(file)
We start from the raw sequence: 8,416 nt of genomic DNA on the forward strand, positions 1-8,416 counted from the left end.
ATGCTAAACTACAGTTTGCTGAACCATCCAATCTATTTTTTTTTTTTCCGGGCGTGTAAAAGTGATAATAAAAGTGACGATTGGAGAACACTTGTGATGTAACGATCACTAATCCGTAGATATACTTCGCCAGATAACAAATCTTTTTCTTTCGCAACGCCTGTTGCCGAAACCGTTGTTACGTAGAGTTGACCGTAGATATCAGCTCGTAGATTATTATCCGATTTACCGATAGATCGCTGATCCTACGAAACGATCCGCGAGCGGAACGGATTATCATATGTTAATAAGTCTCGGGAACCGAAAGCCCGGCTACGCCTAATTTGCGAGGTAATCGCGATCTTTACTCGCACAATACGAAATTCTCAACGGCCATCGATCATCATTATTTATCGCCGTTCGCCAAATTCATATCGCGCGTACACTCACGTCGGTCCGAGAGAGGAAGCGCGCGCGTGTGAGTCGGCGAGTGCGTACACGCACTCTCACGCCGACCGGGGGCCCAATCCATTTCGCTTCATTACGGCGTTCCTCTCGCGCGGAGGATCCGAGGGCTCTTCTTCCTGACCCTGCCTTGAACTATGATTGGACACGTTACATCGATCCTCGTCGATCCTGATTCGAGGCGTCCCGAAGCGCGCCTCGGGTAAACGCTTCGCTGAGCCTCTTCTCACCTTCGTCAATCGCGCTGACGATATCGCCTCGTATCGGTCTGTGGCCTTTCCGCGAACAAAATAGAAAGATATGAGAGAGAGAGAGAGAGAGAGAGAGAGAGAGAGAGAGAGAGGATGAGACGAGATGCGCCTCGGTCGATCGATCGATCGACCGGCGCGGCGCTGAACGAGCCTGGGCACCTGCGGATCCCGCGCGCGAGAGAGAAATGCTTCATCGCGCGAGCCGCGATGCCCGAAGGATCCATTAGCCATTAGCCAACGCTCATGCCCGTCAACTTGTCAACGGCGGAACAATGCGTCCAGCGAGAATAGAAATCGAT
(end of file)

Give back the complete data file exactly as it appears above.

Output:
We start from the raw sequence: 8,416 nt of genomic DNA on the forward strand, positions 1-8,416 counted from the left end.
ATGCTAAACTACAGTTTGCTGAACCATCCAATCTATTTTTTTTTTTTCCGGGCGTGTAAAAGTGATAATAAAAGTGACGATTGGAGAACACTTGTGATGTAACGATCACTAATCCGTAGATATACTTCGCCAGATAACAAATCTTTTTCTTTCGCAACGCCTGTTGCCGAAACCGTTGTTACGTAGAGTTGACCGTAGATATCAGCTCGTAGATTATTATCCGATTTACCGATAGATCGCTGATCCTACGAAACGATCCGCGAGCGGAACGGATTATCATATGTTAATAAGTCTCGGGAACCGAAAGCCCGGCTACGCCTAATTTGCGAGGTAATCGCGATCTTTACTCGCACAATACGAAATTCTCAACGGCCATCGATCATCATTATTTATCGCCGTTCGCCAAATTCATATCGCGCGTACACTCACGTCGGTCCGAGAGAGGAAGCGCGCGCGTGTGAGTCGGCGAGTGCGTACACGCACTCTCACGCCGACCGGGGGCCCAATCCATTTCGCTTCATTACGGCGTTCCTCTCGCGCGGAGGATCCGAGGGCTCTTCTTCCTGACCCTGCCTTGAACTATGATTGGACACGTTACATCGATCCTCGTCGATCCTGATTCGAGGCGTCCCGAAGCGCGCCTCGGGTAAACGCTTCGCTGAGCCTCTTCTCACCTTCGTCAATCGCGCTGACGATATCGCCTCGTATCGGTCTGTGGCCTTTCCGCGAACAAAATAGAAAGATATGAGAGAGAGAGAGAGAGAGAGAGAGAGAGAGAGAGAGAGAGGATGAGACGAGATGCGCCTCGGTCGATCGATCGATCGACCGGCGCGGCGCTGAACGAGCCTGGGCACCTGCGGATCCCGCGCGCGAGAGAGAAATGCTTCATCGCGCGAGCCGCGATGCCCGAAGGATCCATTAGCCATTAGCCAACGCTCATGCCCGTCAACTTGTCAACGGCGGAACAATGCGTCCAGCGAGAATAGAAATCGAT